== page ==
Untreated mental illness is linked to substance abuse.

Seoul Korea World Conference on Social WorkNew Hope Recovery Center is proud to announce that Jeff Zacharias, our Clinical Director and President, spoke in Seoul, South Korea at the 2016 Joint World Conference on Social Work, Education and Social Development.  Jeff's discussion was on “Addiction, Mental Health & Trauma in the LGBTQI Community: Providing Hope for an Under-Served Population”.

 

 

NAMI CONFERENCE

Today, July 8 Jeff is speaking in Denver at the National Alliance on Mental Illness (NAMI) National Convention on“How to Erase Stigma in the LGBTQI Community “. 

NCADIn August, you can hear Jeff speak at the National Conference on Addiction Disorders (NCAD) also in Denver.  His talk “Chemsex in the City:  The Intersection of Drugs, Sex, Technology and HIV/AIDS”  will be presented at the conference: August 18-21, 2016.

CCSADAnd later in the year, Jeff is speaking at the Cape Cod Symposium on Addictive Disorders (CCSAD) in Hyannis, MA from September 8-11, 2016.

 

NAADACAnd at The Association for Addiction Professionals National Conference (NAADAC) in Minneapolis, MN – October 7-11, 2016.

 

 

For more information call 888-707-4673(HOPE) or email us at info@new-hope-recovery.com.

Written by: New Hope Recovery Center

 

 

 

addiction treatment center chicagoThe older adult population is often overlooked, poorly understood, and underserved group amongst substance abusers. According to recent research, there are approximately 7 risk factors associated with substance abuse in the elderly.  They are as follows: being male, experiencing major life changes, loneliness/depression, a previous history with substance abuse, comorbid psychiatric disorder, a family history of addiction, trouble accessing treatment, and the stigma associated with treatment.

As individuals progress through the developmental stages of life, he/she must adapt to changes at each stage.  The changes and tasks associated with older adulthood include coping with the loss of spouses, family and friends. As these losses begin compounding, one may find him/herself living alone or possibly losing their independence, without support and with failing health which limit accessibility to the outside world. Although men are more likely to abuse substances in general, older adult females often outlive their male counterparts, are more likely to report depression, anxiety, and trouble sleeping, and are thus more likely to receive prescriptions with high abuse potential such as the benzodiazepines and sedative-hypnotics.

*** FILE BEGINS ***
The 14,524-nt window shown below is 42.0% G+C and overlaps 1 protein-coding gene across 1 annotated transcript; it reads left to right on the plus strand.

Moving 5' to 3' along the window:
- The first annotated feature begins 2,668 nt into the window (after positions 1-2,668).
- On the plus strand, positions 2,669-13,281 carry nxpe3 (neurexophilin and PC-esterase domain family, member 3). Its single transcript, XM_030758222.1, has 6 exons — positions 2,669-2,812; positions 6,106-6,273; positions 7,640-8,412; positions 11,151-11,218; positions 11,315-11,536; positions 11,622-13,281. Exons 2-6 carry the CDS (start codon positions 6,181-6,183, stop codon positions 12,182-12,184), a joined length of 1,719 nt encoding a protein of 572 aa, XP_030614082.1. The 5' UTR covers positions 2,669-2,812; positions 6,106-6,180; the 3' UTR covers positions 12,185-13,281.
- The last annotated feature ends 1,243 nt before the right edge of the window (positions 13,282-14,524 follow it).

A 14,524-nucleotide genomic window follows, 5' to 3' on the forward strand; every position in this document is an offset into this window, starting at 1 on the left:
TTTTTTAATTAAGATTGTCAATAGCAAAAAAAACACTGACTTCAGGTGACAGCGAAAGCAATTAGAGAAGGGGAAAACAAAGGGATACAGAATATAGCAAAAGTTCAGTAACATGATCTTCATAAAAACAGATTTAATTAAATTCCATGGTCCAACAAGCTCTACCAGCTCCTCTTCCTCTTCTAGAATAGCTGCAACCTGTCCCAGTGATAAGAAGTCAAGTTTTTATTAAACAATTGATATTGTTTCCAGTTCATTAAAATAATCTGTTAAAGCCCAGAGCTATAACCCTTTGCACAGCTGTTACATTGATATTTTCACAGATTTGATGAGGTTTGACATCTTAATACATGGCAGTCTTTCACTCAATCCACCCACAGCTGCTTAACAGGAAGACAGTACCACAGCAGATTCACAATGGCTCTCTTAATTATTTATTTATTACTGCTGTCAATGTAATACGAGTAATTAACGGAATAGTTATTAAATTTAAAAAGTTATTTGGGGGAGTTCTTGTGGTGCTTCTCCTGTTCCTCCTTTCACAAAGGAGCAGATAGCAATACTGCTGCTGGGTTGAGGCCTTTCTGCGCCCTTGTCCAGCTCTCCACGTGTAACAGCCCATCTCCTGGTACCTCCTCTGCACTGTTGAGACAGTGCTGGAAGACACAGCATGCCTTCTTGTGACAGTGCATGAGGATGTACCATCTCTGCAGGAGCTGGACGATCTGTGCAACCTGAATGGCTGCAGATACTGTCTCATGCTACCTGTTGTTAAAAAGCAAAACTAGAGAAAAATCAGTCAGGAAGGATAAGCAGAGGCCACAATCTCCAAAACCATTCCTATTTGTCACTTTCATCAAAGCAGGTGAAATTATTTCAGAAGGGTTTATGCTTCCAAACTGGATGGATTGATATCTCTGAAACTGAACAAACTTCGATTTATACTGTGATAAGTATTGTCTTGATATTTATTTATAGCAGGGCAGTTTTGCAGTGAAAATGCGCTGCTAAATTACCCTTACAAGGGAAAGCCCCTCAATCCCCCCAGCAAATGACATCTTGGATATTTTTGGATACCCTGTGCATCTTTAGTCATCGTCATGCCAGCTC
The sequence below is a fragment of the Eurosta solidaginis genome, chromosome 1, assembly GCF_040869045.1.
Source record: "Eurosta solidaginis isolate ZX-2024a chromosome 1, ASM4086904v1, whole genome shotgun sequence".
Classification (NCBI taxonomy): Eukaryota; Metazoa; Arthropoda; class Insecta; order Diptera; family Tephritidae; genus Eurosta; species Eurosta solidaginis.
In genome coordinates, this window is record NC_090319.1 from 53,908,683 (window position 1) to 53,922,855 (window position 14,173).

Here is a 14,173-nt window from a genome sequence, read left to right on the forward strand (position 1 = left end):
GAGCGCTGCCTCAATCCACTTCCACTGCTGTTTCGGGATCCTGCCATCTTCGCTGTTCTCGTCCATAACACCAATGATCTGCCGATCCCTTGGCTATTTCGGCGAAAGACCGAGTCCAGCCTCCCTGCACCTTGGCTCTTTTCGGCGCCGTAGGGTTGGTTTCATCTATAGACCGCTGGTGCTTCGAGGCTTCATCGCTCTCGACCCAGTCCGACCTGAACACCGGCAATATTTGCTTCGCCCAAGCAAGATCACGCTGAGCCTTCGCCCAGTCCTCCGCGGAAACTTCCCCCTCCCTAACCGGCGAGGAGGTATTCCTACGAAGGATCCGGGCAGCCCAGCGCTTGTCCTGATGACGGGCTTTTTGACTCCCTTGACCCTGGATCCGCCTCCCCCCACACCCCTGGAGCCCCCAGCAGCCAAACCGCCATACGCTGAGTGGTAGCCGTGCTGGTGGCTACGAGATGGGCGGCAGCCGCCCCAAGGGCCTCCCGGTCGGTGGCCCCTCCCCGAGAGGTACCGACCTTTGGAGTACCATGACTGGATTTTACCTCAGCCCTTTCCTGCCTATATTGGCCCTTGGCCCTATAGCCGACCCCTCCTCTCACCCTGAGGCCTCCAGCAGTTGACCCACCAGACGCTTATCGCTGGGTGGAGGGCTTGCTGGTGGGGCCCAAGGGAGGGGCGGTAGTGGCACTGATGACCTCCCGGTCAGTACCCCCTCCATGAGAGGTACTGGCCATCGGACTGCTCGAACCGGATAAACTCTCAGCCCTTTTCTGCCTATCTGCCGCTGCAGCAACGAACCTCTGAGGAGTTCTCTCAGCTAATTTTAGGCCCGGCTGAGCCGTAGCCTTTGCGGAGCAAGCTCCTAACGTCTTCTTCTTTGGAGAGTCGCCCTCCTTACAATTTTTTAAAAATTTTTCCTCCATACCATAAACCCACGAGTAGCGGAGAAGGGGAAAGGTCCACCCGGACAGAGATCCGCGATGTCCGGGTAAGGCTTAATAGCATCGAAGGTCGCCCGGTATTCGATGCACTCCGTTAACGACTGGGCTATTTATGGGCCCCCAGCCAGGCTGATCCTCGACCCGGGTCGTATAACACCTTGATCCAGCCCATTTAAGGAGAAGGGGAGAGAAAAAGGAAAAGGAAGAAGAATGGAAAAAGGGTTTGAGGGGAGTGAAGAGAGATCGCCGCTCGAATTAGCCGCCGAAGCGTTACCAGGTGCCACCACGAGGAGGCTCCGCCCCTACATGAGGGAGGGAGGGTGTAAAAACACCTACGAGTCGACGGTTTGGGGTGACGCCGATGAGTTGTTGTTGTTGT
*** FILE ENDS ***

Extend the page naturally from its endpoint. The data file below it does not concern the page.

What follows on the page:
In treating and working with older adults, it is imperative that health care providers understand substance abuse in the larger cultural context.  The elderly often encounter ageist views within our society and as one ages, he/she may encounter growing negative messages about old age which leads to the use of substances to cope with these new found anxieties. When an older adult talks to a medical provider about anxiety or depression, they often overlook the possibility of substance abuse and prescribe medications that are easily addictive. This is putting many older adults at risk of substance abuse or misuse.

Generationally, older adults are not the most likely candidates for treatment, as they grew up in a time when there was a large stigma associated with mental illness/addiction. Mental illness and substance abuse are not easily overcome, and even more difficult to diagnose and treat when the individual is less likely to seek out help on their own. Substance abuse and addiction is a serious ailment, and it takes more than self-discipline and a strong will to overcome.

Treatment that is focused on the needs of the elderly will include screening for co-occurring disorders, vital outreach, and full inclusion of one's family and/or support system.  Rather than wait for an individual to bring up the concern of substance abuse, depression, and anxiety, it is ideal for all providers to be proactive and inclusive when screening for this during appointments.

If you are a senior looking for help, or know someone who is, call New Hope Recovery Center and set up an assessment. The assessment is the first step towards getting the necessary help to improve the quality of life for yourself or the person you love.

Written by: New Hope Recovery Center

Want to read more about seniors and substance abuse? Check out this related article:

Senior Citizens: Alcohol Abuse and Misuse